Conrad Black loses Order of Canada
Andrea Janus, CTVNews.ca
Published Friday, January 31, 2014 6:08PM EST
Last Updated Saturday, February 1, 2014 9:28AM EST
Newspaper magnate turned talk show host Conrad Black has been stripped of his Order of Canada.
A statement issued late Friday by Rideau Hall said Gov.-Gen. David Johnston has accepted a recommendation by the Advisory Council for the Order of Canada to “terminate Mr. Conrad Black’s appointment as an Officer of the Order of Canada.”
Black has also been removed from The Queen’s Privy Council for Canada.
The decisions are “effective immediately,” the statement read.
Black was awarded the Order of Canada in 1990.
Late last year, the Federal Court of Appeal upheld a lower court ruling and turned down Black’s request to address the advisory council in person.
Black’s lawyer, Peter Howard, had argued at the time that Black should be allowed to address the council beyond a written statement, as the rules dictate, because the panel was being asked to perform a “personal assessment… (that) could not be made without hearing him.”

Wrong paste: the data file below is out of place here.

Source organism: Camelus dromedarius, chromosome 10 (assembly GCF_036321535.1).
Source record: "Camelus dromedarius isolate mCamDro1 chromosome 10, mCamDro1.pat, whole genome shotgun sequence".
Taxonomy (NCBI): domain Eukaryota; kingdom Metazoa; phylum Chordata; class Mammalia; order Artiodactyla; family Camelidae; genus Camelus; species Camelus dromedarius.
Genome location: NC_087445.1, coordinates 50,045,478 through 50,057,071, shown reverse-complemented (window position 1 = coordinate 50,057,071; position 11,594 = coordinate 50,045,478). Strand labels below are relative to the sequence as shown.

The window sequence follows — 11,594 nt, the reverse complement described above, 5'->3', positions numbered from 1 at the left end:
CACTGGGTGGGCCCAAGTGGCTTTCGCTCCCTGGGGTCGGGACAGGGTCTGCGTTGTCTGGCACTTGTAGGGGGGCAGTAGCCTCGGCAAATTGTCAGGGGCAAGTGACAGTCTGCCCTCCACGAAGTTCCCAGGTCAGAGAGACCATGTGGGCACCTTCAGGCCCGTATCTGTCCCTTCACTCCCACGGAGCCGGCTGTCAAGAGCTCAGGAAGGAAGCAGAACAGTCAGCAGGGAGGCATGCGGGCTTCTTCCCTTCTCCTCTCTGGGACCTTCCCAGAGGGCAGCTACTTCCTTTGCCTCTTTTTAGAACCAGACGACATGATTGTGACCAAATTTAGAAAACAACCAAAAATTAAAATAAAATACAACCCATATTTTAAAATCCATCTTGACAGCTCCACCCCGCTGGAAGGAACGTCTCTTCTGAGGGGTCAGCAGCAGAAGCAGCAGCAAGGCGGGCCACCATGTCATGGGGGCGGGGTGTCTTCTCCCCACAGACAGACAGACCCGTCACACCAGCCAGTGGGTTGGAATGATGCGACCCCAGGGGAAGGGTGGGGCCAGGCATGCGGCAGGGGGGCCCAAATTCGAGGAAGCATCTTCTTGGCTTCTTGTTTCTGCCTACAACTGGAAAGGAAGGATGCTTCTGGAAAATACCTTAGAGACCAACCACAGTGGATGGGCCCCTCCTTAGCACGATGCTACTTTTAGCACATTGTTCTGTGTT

Howard decried the advisory council process as flawed because it presupposed that a conviction in a foreign country to be “dishonourable conduct.”
The appeals court ruled that “any reputation damage from (Black) flows from his convictions.”
Black was convicted of fraud and obstruction of justice in the United States in 2007, and served 37 of a 42-month sentence in a Florida jail. He has long decried what he has called an unfair prosecution against him, pointing out that two of his three fraud convictions were later tossed out.
Black returned to Canada in May 2012 under a special permit after having renounced his Canadian citizenship to accept a peerage in the British House of Lords in 2001.
His return to Canada has not been without controversy. Last year he took on the role of talk-show host for Zoomer TV, for which he conducted a now-infamous interview with embattled Toronto Mayor Rob Ford. Black was heavily criticized for lobbing softball questions at Ford, and failing to challenge him on some of his answers.
A Toronto Star reporter served libel notices against Ford and ZoomerMedia as a result of comments Ford made to Black during the interview. The legal action was stopped when Ford and ZoomerMedia apologized.
Black also filed a notice of appeal earlier this month of a federal Tax Court judgment that says he owes Canadian taxes for 2002. Black is disputing the court’s finding that he was a resident of Canada that year.
Black also wants the Federal Court of Appeal to look at a Canada Revenue Agency claim that he owes back taxes on as much as $5.1 million in income and benefits.
With files from The Canadian Press